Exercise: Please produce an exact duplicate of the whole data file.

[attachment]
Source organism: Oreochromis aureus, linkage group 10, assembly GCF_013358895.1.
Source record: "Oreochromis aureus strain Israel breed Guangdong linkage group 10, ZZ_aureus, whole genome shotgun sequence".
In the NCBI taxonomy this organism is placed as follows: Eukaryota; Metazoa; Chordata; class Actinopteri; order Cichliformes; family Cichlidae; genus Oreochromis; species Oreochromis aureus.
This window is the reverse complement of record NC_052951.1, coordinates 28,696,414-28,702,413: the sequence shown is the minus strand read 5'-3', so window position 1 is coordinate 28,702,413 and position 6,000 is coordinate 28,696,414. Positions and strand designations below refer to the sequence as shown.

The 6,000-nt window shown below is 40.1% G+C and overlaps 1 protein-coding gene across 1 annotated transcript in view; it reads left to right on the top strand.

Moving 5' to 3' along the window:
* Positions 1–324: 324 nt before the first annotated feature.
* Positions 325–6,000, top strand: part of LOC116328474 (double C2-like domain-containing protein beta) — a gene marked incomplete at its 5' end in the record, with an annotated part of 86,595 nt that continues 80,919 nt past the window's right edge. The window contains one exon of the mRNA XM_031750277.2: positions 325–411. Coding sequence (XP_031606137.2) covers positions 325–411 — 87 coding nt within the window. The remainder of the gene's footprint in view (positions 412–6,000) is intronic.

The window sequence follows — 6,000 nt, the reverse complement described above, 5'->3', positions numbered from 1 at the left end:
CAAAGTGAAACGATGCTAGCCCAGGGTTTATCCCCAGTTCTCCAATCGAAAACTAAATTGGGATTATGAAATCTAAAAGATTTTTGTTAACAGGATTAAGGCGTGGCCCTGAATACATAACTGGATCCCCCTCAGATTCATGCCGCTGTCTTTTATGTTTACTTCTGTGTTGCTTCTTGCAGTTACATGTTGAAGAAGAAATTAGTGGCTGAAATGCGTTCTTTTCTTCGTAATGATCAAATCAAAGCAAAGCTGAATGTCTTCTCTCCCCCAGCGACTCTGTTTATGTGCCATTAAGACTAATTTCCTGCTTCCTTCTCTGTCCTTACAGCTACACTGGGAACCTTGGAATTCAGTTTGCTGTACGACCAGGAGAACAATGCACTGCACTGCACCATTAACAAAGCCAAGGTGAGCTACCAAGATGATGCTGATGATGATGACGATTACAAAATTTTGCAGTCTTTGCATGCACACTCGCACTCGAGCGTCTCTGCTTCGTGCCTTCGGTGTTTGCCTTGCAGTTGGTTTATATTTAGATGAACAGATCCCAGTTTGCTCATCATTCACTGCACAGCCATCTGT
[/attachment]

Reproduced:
Source organism: Oreochromis aureus, linkage group 10, assembly GCF_013358895.1.
Source record: "Oreochromis aureus strain Israel breed Guangdong linkage group 10, ZZ_aureus, whole genome shotgun sequence".
In the NCBI taxonomy this organism is placed as follows: Eukaryota; Metazoa; Chordata; class Actinopteri; order Cichliformes; family Cichlidae; genus Oreochromis; species Oreochromis aureus.
This window is the reverse complement of record NC_052951.1, coordinates 28,696,414-28,702,413: the sequence shown is the minus strand read 5'-3', so window position 1 is coordinate 28,702,413 and position 6,000 is coordinate 28,696,414. Positions and strand designations below refer to the sequence as shown.

The 6,000-nt window shown below is 40.1% G+C and overlaps 1 protein-coding gene across 1 annotated transcript in view; it reads left to right on the top strand.

Moving 5' to 3' along the window:
* Positions 1–324: 324 nt before the first annotated feature.
* Positions 325–6,000, top strand: part of LOC116328474 (double C2-like domain-containing protein beta) — a gene marked incomplete at its 5' end in the record, with an annotated part of 86,595 nt that continues 80,919 nt past the window's right edge. The window contains one exon of the mRNA XM_031750277.2: positions 325–411. Coding sequence (XP_031606137.2) covers positions 325–411 — 87 coding nt within the window. The remainder of the gene's footprint in view (positions 412–6,000) is intronic.

The window sequence follows — 6,000 nt, the reverse complement described above, 5'->3', positions numbered from 1 at the left end:
CAAAGTGAAACGATGCTAGCCCAGGGTTTATCCCCAGTTCTCCAATCGAAAACTAAATTGGGATTATGAAATCTAAAAGATTTTTGTTAACAGGATTAAGGCGTGGCCCTGAATACATAACTGGATCCCCCTCAGATTCATGCCGCTGTCTTTTATGTTTACTTCTGTGTTGCTTCTTGCAGTTACATGTTGAAGAAGAAATTAGTGGCTGAAATGCGTTCTTTTCTTCGTAATGATCAAATCAAAGCAAAGCTGAATGTCTTCTCTCCCCCAGCGACTCTGTTTATGTGCCATTAAGACTAATTTCCTGCTTCCTTCTCTGTCCTTACAGCTACACTGGGAACCTTGGAATTCAGTTTGCTGTACGACCAGGAGAACAATGCACTGCACTGCACCATTAACAAAGCCAAGGTGAGCTACCAAGATGATGCTGATGATGATGACGATTACAAAATTTTGCAGTCTTTGCATGCACACTCGCACTCGAGCGTCTCTGCTTCGTGCCTTCGGTGTTTGCCTTGCAGTTGGTTTATATTTAGATGAACAGATCCCAGTTTGCTCATCATTCACTGCACAGCCATCTGT